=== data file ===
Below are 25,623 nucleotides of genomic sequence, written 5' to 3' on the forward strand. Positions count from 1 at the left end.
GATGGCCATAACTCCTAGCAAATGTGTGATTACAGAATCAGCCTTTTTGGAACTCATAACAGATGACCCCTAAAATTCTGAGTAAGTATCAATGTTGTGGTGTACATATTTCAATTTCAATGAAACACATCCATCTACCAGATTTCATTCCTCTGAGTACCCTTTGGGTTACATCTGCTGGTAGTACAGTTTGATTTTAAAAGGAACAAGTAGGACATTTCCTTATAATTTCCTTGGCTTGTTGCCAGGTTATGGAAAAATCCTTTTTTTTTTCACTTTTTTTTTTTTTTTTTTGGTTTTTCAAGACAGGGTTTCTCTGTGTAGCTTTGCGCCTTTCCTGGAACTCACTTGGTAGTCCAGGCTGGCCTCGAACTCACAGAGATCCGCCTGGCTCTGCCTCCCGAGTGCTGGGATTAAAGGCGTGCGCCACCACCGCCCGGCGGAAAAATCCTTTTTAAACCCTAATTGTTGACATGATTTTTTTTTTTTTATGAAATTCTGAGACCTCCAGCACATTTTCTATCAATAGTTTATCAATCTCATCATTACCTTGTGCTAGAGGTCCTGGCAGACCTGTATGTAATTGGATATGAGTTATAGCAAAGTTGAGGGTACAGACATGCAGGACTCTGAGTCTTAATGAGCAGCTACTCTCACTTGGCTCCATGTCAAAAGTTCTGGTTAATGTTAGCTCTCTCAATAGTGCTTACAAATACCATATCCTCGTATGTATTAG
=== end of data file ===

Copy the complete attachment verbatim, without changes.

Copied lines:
Below are 25,623 nucleotides of genomic sequence, written 5' to 3' on the forward strand. Positions count from 1 at the left end.
GATGGCCATAACTCCTAGCAAATGTGTGATTACAGAATCAGCCTTTTTGGAACTCATAACAGATGACCCCTAAAATTCTGAGTAAGTATCAATGTTGTGGTGTACATATTTCAATTTCAATGAAACACATCCATCTACCAGATTTCATTCCTCTGAGTACCCTTTGGGTTACATCTGCTGGTAGTACAGTTTGATTTTAAAAGGAACAAGTAGGACATTTCCTTATAATTTCCTTGGCTTGTTGCCAGGTTATGGAAAAATCCTTTTTTTTTTCACTTTTTTTTTTTTTTTTTTGGTTTTTCAAGACAGGGTTTCTCTGTGTAGCTTTGCGCCTTTCCTGGAACTCACTTGGTAGTCCAGGCTGGCCTCGAACTCACAGAGATCCGCCTGGCTCTGCCTCCCGAGTGCTGGGATTAAAGGCGTGCGCCACCACCGCCCGGCGGAAAAATCCTTTTTAAACCCTAATTGTTGACATGATTTTTTTTTTTTTATGAAATTCTGAGACCTCCAGCACATTTTCTATCAATAGTTTATCAATCTCATCATTACCTTGTGCTAGAGGTCCTGGCAGACCTGTATGTAATTGGATATGAGTTATAGCAAAGTTGAGGGTACAGACATGCAGGACTCTGAGTCTTAATGAGCAGCTACTCTCACTTGGCTCCATGTCAAAAGTTCTGGTTAATGTTAGCTCTCTCAATAGTGCTTACAAATACCATATCCTCGTATGTATTAG